Chill European seaside gems for a young family of 4?
March 28, 2022 9:00 AM   Subscribe

Looking to travel to Europe this summer for 2-3 weeks with my wife, 4-year old and 2-year old and we're hoping to rent somewhere laid back and off the beaten path but close to the water/beach for two weeks.

We're less interested in night-life and museums, and more-interested in a quieter village/town experience where we can settle in and just enjoy being in-country, eating local food, explore cafes, markets, beaches and hiking. Bonus points if it doesn't require a car rental! Would love to find somewhere a bit off the beaten path, but also not opposed to somewhere more touristy if the experience is magical. We were thinking Spain, Portugal, Italy, but are open to anywhere in continental Europe. Tried some Google fu and some travel forums, but it's more challenging than expected!
posted by ghostpony to Travel & Transportation (14 answers total) 15 users marked this as a favorite
When in the summer? I would think that if you want beaches, Portugal and Greece will have more options closer to what you want that Spain and Italy. A big difference to be aware of is the Atlantic vs. the Mediterranean. I've been in the same situation regarding Greece and can make some suggestions, but it helps to know when you are planning to go.
posted by melamakarona at 9:18 AM on March 28, 2022 [2 favorites]

Response by poster: Looking to travel in July and/or August. And yes, should have mentioned Greece or Croatia as something that I've heard more people talking about recently.
posted by ghostpony at 9:20 AM on March 28, 2022 [2 favorites]

My sister had exactly the kind of time you’re talking about with a friend in Bulgaria several years ago. Great beaches, great food, very reasonably priced. I do not know anything else besides that, but look at Bulgaria.
posted by joycehealy at 9:33 AM on March 28, 2022 [2 favorites]

Just between me and you, we were thinking of Montenegro this year. There are some lovely places on the Bay of Kotor, including what we hope will be some quiet villages in which to stay. You would probably be looking at flying into Dubrovnik and driving over, but it's not too far.

One place we really liked in Portugal was Luso. Away from the sea and with an almost alpine feel. A spa town if that appeals. Some nice family restaurants. You are probably looking at needing a car. Not sure there would be enough to keep you going for two weeks.
posted by biffa at 9:53 AM on March 28, 2022 [2 favorites]

Tarifa (in southern Spain) was the single chillest place I've ever been, although I was there in late April, so I don't know if it gets super busy during the summer. Gorgeous, though, and loads of beaches. We didn't have a car and didn't miss it.
posted by goodbyewaffles at 9:55 AM on March 28, 2022 [2 favorites]

If you want to get away from the crowds, Croatia maybe? It's got a lovely Adriatic coast and is less of a "destination" than, say, Greece or Spain or Italy. Split and Dubrovnik are the big coastal cities, but it's dotted between them with smaller towns with beautiful beaches.
posted by jackbishop at 10:04 AM on March 28, 2022 [2 favorites]

May or may not be relevant but a lot of beaches in Croatia are rocky as opposed large expanses of sand. That means aquatic shoes and the need for extra padding to sit on the ground with some comfort. Access to the water may also not be as easy for young children as a result.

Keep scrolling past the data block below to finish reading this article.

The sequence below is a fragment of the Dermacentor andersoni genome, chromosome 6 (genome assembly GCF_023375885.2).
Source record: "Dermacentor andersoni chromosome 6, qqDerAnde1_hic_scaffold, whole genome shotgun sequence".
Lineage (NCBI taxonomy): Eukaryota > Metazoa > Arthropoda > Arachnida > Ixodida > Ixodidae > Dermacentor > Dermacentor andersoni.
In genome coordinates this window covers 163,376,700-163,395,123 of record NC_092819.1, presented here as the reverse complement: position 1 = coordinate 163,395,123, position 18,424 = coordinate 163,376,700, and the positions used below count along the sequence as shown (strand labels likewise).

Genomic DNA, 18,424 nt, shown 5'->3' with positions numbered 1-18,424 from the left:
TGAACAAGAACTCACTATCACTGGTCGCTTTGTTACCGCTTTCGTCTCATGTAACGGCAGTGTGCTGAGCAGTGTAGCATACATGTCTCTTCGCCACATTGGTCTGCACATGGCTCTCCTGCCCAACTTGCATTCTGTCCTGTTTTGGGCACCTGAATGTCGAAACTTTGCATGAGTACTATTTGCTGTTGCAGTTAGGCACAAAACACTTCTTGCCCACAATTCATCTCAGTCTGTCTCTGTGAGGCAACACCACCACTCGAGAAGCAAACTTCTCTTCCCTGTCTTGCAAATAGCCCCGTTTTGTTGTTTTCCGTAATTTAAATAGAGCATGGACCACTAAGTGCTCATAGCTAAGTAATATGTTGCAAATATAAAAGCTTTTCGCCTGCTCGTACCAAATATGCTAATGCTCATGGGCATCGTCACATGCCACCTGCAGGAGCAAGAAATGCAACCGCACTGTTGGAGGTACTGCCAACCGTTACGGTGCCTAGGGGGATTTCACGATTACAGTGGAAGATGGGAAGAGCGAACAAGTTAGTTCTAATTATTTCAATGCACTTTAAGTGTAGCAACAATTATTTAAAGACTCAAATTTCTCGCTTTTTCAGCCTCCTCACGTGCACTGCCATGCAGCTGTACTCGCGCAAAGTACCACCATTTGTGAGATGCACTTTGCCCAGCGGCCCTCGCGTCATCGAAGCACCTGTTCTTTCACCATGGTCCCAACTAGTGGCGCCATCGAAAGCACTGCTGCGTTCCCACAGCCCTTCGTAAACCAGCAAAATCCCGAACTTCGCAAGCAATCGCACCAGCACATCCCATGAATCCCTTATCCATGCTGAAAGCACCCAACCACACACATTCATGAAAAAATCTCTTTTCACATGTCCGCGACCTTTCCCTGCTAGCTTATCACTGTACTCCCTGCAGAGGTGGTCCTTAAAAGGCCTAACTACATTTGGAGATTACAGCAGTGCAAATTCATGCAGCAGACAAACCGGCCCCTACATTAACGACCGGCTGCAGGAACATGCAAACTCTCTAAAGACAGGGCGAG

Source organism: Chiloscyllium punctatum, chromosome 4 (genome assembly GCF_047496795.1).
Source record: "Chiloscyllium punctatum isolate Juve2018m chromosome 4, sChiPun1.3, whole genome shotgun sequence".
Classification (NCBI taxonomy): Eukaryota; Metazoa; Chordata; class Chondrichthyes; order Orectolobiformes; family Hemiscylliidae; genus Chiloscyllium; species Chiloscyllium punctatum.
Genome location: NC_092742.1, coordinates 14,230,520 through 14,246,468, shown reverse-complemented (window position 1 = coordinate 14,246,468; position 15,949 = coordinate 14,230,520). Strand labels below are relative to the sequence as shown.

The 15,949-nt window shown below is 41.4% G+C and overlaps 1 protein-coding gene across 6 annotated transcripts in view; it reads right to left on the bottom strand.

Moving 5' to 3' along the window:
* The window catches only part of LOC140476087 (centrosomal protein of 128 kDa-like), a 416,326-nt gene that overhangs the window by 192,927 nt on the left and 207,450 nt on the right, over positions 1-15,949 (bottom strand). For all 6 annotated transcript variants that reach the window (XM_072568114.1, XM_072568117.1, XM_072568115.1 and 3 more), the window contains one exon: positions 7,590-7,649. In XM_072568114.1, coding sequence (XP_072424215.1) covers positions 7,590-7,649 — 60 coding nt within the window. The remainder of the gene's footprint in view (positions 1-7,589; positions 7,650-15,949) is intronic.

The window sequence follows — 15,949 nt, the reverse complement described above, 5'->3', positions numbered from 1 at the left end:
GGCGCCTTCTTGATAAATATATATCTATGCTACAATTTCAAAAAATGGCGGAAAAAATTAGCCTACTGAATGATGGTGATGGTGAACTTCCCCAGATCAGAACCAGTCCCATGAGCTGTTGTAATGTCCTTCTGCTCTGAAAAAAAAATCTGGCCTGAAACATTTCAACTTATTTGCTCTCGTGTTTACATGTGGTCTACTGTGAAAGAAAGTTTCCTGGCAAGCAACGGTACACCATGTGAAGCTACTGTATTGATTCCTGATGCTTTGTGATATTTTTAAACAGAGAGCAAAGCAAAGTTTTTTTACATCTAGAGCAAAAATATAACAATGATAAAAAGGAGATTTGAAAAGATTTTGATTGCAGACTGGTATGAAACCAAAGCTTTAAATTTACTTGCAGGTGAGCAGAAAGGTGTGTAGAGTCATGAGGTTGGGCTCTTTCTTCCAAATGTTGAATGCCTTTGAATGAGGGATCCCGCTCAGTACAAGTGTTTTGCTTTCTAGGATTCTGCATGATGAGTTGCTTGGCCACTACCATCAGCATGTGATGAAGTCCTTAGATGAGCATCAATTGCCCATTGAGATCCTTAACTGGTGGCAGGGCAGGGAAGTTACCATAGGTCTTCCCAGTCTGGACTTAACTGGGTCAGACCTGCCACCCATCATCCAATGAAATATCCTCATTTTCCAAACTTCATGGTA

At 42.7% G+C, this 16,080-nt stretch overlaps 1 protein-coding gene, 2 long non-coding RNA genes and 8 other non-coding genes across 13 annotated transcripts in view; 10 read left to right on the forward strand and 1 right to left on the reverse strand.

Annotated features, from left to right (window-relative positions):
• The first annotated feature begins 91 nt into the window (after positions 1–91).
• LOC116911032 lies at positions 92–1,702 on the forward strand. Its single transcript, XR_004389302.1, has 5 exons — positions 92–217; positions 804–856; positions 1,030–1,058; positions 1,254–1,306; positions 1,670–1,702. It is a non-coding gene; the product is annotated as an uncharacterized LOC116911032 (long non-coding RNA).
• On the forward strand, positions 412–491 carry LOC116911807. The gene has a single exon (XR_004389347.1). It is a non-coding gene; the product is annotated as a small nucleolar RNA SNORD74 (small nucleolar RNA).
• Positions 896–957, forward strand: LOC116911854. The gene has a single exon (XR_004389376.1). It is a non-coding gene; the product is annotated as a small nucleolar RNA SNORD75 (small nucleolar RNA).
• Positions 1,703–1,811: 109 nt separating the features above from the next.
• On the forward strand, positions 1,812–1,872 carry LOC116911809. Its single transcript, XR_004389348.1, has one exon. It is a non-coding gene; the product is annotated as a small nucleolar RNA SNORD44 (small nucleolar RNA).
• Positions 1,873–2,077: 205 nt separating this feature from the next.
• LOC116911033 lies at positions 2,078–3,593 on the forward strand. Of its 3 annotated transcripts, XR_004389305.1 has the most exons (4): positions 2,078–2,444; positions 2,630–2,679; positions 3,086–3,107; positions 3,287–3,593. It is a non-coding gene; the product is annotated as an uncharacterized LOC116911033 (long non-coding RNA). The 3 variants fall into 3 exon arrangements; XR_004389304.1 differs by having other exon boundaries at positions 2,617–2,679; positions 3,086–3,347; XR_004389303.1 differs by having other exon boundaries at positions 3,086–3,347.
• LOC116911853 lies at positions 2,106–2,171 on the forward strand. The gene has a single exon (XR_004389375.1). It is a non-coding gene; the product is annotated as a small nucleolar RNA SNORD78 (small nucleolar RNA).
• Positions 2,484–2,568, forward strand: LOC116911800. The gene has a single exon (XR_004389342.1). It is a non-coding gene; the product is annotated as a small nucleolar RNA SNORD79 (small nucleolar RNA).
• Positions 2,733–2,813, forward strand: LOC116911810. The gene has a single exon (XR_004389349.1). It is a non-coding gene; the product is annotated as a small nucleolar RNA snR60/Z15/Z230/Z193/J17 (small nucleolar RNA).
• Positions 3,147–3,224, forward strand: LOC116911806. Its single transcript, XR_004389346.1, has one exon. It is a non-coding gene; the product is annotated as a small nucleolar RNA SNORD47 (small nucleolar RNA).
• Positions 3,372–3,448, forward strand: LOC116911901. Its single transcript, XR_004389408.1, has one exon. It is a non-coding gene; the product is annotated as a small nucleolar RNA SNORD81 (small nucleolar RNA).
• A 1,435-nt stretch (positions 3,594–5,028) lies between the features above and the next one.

Before you said Southern Europe I was actually going to put in a word for the Baltic Sea. The NE of Germany gets very warm at the height of summer, BS is also much warmer than the North Sea and much calmer, making it very suitable for young families. Very accessible and very flat for walks or bike rides as well.
posted by koahiatamadl at 10:26 AM on March 28, 2022 [1 favorite]

Nthing Croatia. Our family went to Croatia last year and it was our very favorite place ever.

You could fly into the airport in Split and that's actually closer to Kaštela than to Split itself. Kaštela is a lovely conglomeration of 6 or 7 little villages on the coast organized around what were historically castles/large homes/fortifications on the water. Moving north/west and along the coast, you could also consider Trogir. Off the coast are terrific island options like Hvar, Vis, and Brač, which are all reachable by boat/ferry from Split.

If you want to avoid larger cities entirely, it is also possible to fly into Zadar, which only has about 75,000 people. The Sea Organ there would likely be a hit with younger kids.

Many/most of the beaches are indeed pebble beaches, but that only changes two things really: you need a pair of basic swim shoes; and the water is crystal clear.

Croatian people are extremely kind, overwhelmingly speak English (at least in tourist areas) and the food is the most delicious possible combination of Eastern European comfort food, fresh seafood, and Italian cuisine. It's almost impossible to have a bad meal in Croatia.

You'd have a near-endless selection of small and small-ish towns/villages along the coast to visit, each with their own lovely historic downtown/boardwalk and beaches. Uber/Lyft are omnipresent, cheap, and cheerful, so there's little need for a car. Great day trips abound.
posted by DirtyOldTown at 10:56 AM on March 28, 2022 [4 favorites]

I don't have a recommendation of a specific place, but I do have a recommendation of a specific approach. Do your best to find a rental that is steps away from the beach.

You might think that being a mile from the beach is plenty close enough. But that is a world away from having the beach 100 yards away.